“Why don’t pro football players mow their own lawns?
Ian Fletcher puts this provocative question forth in an article for the Coalition for a Prosperous America (CPA), for which he serves as senior economist, as the centerpiece for his argument on why comparative advantage, in practice, doesn’t really work. In the first part of his argument, he lays out the difference between absolute and comparative advantage; obviously, in answering the above question, the football player has more power and ability to mow his lawn faster than a run-of-the-mill, suburban landscaping contractor but he’s got better things to do with his time.
It seems the US has had “better things to do with its time for several decades now and arguably, this has not improved our long-term growth prospects. Following our coverage of what the World Trade Organization thinks international trade will look like in 2011, Fletcher’s arguments against free trade (or, rephrased, why it is fundamentally flawed in the world we live in today) seem rather poignant; if only to draw attention to inherent problems, so that we can begin seriously considering potential solutions. “This is why we must analyze trade in terms of not absolute but comparative advantage, Fletcher writes. “If we don’t, we will never obtain a theory that accurately describes what does happen in international trade, which is a prerequisite for our arguing about what should happenâ€or how to make it happen.
In the second part of his argument, Fletcher lists a number of “dubious assumptions about comparative advantage working properly, poking holes in the “free trade is best argument enough holes, as he says, “to sink a container ship. He lists seven
- “Trade is sustainable
- “There are no externalities
- “Productive resources move easily between industries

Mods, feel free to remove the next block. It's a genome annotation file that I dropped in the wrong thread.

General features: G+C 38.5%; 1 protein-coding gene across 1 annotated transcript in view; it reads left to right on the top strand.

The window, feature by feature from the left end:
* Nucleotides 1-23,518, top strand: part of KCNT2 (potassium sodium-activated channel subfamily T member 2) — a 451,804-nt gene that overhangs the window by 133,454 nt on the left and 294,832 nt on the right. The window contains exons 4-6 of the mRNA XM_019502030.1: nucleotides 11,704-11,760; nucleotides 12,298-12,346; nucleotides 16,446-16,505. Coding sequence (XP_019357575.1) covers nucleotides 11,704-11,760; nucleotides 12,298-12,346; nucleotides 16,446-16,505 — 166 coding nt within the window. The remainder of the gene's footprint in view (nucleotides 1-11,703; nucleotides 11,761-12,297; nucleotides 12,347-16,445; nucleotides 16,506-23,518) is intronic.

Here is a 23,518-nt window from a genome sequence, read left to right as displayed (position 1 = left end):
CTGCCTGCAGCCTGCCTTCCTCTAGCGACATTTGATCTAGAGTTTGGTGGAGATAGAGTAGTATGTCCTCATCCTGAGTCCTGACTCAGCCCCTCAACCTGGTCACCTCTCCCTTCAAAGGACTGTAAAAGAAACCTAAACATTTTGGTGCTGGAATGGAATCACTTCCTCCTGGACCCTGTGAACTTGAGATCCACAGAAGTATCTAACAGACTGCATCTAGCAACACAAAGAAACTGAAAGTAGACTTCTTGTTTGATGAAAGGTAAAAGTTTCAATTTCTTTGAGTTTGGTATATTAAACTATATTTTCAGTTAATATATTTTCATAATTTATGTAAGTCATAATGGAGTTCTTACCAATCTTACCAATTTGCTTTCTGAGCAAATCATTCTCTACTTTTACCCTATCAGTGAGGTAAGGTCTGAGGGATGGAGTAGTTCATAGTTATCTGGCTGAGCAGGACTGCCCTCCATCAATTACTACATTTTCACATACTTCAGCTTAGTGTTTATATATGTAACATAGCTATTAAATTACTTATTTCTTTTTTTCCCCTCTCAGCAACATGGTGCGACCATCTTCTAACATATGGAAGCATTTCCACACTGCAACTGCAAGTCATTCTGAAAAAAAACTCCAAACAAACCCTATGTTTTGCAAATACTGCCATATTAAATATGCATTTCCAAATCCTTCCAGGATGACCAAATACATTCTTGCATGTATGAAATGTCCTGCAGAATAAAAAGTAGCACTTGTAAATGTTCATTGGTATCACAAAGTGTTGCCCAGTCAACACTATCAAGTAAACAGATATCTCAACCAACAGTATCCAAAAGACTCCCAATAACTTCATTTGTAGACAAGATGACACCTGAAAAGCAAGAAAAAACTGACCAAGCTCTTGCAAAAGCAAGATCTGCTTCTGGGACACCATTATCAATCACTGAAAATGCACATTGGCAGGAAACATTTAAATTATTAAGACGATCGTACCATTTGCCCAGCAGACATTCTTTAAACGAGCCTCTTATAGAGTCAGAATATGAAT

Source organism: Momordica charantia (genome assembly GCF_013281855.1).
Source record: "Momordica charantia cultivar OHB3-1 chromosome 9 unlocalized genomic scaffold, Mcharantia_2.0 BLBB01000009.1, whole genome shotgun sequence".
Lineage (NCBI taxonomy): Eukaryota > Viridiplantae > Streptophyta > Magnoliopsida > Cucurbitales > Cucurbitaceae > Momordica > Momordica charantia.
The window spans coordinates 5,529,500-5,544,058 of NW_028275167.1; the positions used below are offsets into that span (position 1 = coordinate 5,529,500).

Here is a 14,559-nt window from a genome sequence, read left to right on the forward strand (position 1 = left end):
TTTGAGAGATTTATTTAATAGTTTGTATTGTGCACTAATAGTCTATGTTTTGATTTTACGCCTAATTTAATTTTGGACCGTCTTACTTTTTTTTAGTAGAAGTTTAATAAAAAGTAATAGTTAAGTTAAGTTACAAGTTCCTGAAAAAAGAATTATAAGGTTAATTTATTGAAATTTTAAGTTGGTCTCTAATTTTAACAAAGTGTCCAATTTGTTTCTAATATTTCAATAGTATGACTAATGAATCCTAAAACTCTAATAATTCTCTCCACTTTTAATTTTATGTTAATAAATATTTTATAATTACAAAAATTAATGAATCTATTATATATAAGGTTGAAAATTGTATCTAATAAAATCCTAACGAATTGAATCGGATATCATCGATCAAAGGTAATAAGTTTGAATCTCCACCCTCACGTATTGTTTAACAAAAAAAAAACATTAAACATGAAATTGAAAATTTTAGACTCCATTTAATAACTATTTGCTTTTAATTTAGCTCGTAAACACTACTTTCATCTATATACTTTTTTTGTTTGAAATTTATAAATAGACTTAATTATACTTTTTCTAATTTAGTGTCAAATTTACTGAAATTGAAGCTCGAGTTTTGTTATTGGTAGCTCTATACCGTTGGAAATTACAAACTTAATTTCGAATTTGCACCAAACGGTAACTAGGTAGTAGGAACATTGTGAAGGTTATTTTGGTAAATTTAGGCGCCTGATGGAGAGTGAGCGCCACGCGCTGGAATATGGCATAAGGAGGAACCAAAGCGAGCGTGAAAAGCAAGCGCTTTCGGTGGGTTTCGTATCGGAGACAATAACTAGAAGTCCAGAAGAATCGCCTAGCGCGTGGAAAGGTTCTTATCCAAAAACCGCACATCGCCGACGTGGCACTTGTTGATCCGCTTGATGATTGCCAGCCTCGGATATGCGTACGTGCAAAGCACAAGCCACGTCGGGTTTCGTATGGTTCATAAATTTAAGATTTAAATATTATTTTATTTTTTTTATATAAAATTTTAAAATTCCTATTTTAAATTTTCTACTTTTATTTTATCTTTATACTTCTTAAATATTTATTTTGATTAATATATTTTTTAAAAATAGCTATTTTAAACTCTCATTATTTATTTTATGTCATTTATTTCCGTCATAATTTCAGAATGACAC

- “Trade does not raise income inequality
- “Capital is not internationally mobile
- “Short-term efficiency causes long-term growth
- “Trade does not induce adverse productivity growth abroad
— and although he gives a treatment for each, two stand out: trade is sustainable (it really isn’t) and “short-term efficiency causes long-term growth (comparative advantage is not built to even consider the long term). As far as the first point, let’s look no further than the trade deficit. Potential solutions to balance out the US trade deficit, which didn’t drop in February as much as analysts predicted/hoped, must stem from reducing consumption which seems paradoxical, as consuming imports is what this country has been, for better or worse, built on. (In fact, Bloomberg reported that a government report showed the cost of imported goods rose in March to a two-year high.) The percent change in the deficit that the mainstream media monitors, whether increases or decreases, all stem from Ëœsmall-potatoes’ changes (an increase in oil demand here, a decrease in the value of the dollar there, etc.), rather than systemic implementation of sustainable policy.
This is inevitably where government comes in. In a theoretical world, nations can simply trade as people would, with their own mores and assumptions and prerogatives. But inevitably, there are losers. In playing the free trade game with other nations some with governments that are involved in subsidizing elements related to trade there will surely be inequalities. But for the US to play with cheaters, it will need more than the WTO to play the referee. In addition to the pro-active government policies (across the board 33-percent tariffs on all imports, anyone?), we’ve got to look at our own consumption, break addictions not just to Ëœforeign oil’ but also to all sorts of cheaply made goods, and brace ourselves for the point in time when foreign societies will attain higher-earning, more specialized workforces much like ours.
At that point, what will the US be able to offer? Even in manufacturing, are there goods made domestically that other countries can’t make themselves or can’t buy from someone else more cheaply? How can US citizens envision a sustainable future from selling our goods, instead of buying others’? Of course, to stop short of advocating pure protectionism, there is a global trade landscape that is already in place that cannot easily be broken. But adding independent WTO-style mediation as a stopgap for unfair trade practices sometimes seem a nominal, not a real, fix.
As Fletcher mentions in yet another article, we can’t keep treating real trade problems such as the deficit as though they’re abstract. We’ve done that before with the financial securities markets, and we all saw how nebulous abstractions got the global economy into some real, real trouble.
Feel free to leave any comments/additional suggestions on how both business and government can better work together to improve the trade landscape.